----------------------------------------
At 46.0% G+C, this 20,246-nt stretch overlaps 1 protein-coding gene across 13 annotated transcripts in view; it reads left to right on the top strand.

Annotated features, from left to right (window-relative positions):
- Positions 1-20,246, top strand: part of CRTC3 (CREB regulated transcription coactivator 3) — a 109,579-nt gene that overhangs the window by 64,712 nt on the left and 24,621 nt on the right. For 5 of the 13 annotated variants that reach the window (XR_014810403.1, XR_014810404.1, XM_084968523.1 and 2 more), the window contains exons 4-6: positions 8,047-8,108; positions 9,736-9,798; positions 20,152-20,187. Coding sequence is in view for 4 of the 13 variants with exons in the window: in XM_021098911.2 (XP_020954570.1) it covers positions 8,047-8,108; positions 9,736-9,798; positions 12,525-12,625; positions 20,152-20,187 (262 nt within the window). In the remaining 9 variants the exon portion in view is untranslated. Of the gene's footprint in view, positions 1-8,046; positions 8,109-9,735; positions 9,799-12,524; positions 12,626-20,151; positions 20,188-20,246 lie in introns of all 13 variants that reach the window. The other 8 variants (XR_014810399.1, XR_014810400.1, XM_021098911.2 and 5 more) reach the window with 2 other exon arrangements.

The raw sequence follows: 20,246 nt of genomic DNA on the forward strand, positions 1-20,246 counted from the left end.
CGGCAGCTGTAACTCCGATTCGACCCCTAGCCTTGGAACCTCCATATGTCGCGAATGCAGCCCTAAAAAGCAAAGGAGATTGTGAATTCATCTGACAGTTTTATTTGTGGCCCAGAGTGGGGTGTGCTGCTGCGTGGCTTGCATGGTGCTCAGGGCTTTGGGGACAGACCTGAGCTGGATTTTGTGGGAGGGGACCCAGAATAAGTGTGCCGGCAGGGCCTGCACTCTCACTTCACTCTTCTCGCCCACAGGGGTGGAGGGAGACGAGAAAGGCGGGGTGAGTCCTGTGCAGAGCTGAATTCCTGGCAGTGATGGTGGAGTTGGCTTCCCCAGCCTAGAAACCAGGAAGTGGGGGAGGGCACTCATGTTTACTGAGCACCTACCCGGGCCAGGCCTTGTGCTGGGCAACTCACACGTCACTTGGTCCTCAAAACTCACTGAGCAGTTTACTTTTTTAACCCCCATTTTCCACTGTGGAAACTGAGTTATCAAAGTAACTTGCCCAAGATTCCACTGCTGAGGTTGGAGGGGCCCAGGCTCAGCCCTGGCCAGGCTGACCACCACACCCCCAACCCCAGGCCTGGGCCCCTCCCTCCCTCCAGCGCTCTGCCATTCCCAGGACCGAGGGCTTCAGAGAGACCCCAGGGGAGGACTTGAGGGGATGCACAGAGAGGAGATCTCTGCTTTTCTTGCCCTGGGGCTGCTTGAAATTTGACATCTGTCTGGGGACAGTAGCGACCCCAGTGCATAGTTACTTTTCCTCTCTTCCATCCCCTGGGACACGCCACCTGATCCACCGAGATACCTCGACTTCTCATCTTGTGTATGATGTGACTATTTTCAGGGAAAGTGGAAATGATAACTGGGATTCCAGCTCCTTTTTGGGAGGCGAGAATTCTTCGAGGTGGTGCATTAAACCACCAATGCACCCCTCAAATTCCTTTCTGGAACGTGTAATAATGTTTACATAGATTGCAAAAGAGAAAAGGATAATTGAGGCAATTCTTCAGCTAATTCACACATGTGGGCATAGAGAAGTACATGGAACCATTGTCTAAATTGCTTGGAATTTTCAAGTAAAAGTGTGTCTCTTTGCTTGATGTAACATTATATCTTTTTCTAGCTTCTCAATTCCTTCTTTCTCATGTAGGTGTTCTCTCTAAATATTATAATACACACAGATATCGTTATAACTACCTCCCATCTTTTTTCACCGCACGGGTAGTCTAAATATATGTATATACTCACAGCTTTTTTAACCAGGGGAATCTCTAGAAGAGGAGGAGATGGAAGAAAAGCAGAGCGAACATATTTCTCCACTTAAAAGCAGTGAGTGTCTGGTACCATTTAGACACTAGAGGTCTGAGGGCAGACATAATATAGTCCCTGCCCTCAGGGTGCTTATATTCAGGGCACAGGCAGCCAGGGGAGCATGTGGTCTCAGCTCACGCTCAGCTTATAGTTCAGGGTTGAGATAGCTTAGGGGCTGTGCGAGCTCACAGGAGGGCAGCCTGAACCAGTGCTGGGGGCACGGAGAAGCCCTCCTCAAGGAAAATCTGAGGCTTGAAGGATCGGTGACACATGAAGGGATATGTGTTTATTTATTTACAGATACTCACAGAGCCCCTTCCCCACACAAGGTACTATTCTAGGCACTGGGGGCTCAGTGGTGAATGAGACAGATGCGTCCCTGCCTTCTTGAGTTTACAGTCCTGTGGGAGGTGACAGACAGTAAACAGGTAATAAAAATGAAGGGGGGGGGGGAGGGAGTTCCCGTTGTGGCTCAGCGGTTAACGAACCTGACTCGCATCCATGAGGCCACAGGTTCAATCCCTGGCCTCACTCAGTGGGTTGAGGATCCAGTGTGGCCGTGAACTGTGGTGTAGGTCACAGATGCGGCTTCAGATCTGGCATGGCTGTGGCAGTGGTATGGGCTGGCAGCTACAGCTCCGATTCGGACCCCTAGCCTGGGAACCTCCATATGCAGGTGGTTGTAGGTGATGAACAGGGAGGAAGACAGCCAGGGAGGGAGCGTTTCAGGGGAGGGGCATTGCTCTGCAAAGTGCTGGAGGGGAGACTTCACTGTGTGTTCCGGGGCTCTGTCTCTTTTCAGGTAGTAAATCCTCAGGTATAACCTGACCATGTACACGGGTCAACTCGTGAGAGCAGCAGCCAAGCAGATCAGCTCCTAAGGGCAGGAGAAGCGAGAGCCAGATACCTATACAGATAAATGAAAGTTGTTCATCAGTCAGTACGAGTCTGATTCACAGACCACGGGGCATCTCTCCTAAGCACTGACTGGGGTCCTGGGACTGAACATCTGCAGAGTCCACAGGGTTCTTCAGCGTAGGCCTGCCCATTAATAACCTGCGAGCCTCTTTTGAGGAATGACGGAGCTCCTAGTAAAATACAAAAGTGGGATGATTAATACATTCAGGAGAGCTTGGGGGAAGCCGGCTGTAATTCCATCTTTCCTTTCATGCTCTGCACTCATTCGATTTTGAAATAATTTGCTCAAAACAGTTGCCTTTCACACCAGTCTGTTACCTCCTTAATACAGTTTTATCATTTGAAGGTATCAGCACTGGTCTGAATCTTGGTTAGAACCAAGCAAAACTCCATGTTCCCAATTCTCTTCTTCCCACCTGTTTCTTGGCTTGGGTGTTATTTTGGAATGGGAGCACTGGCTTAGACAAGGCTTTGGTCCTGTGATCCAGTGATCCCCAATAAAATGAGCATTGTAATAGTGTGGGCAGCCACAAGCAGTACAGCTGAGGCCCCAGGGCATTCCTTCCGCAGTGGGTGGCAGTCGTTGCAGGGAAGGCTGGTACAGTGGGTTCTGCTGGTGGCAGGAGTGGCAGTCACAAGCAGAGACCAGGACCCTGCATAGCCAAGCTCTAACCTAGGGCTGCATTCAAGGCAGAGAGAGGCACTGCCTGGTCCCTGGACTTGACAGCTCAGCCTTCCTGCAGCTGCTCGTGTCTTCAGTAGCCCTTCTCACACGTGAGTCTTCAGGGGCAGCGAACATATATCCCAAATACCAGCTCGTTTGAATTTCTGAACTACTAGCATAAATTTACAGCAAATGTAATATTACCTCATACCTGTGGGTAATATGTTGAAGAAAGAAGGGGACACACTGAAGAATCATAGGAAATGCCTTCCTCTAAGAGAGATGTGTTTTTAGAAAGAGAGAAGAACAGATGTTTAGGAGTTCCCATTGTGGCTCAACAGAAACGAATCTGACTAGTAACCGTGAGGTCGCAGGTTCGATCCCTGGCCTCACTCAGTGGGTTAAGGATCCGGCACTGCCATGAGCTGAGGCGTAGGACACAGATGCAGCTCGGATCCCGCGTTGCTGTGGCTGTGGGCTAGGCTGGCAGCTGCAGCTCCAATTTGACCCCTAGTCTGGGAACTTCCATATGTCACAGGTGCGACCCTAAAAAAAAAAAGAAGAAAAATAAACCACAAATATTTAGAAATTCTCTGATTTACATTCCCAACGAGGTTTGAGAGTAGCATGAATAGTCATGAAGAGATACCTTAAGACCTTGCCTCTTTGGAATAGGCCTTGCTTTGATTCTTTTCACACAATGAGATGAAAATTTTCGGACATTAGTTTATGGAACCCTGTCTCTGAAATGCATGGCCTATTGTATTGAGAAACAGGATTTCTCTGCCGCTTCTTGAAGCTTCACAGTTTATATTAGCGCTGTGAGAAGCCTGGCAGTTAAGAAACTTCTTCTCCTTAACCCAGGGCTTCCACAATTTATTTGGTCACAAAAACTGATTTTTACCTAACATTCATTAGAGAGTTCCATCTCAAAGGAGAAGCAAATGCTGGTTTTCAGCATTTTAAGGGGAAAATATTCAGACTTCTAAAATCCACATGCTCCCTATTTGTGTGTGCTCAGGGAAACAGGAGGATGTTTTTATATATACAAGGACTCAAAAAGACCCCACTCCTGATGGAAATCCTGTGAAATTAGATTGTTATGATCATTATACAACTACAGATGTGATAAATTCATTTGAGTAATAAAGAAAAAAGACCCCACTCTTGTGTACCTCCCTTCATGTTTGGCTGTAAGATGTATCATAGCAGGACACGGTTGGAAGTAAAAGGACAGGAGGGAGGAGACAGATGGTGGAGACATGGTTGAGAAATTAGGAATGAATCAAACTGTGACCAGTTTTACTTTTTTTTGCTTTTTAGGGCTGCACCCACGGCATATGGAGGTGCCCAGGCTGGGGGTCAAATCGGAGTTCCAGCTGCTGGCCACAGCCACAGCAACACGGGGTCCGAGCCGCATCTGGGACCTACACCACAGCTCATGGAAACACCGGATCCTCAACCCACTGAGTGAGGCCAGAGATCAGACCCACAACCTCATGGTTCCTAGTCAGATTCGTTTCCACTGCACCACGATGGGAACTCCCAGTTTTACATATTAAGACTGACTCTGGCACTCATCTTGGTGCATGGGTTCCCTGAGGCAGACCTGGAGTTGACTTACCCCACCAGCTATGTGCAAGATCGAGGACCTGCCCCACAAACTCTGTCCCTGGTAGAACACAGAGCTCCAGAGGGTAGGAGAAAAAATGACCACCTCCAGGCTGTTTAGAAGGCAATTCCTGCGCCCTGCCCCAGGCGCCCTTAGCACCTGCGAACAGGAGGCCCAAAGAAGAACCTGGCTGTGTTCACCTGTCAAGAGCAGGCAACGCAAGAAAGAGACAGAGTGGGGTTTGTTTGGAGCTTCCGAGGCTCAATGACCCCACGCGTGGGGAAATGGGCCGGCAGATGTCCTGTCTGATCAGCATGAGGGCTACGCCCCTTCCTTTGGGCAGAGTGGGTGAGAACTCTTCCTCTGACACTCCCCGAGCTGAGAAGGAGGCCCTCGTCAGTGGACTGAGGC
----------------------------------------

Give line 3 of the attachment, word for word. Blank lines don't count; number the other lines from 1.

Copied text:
- Positions 1-20,246, top strand: part of CRTC3 (CREB regulated transcription coactivator 3) — a 109,579-nt gene that overhangs the window by 64,712 nt on the left and 24,621 nt on the right. For 5 of the 13 annotated variants that reach the window (XR_014810403.1, XR_014810404.1, XM_084968523.1 and 2 more), the window contains exons 4-6: positions 8,047-8,108; positions 9,736-9,798; positions 20,152-20,187. Coding sequence is in view for 4 of the 13 variants with exons in the window: in XM_021098911.2 (XP_020954570.1) it covers positions 8,047-8,108; positions 9,736-9,798; positions 12,525-12,625; positions 20,152-20,187 (262 nt within the window). In the remaining 9 variants the exon portion in view is untranslated. Of the gene's footprint in view, positions 1-8,046; positions 8,109-9,735; positions 9,799-12,524; positions 12,626-20,151; positions 20,188-20,246 lie in introns of all 13 variants that reach the window. The other 8 variants (XR_014810399.1, XR_014810400.1, XM_021098911.2 and 5 more) reach the window with 2 other exon arrangements.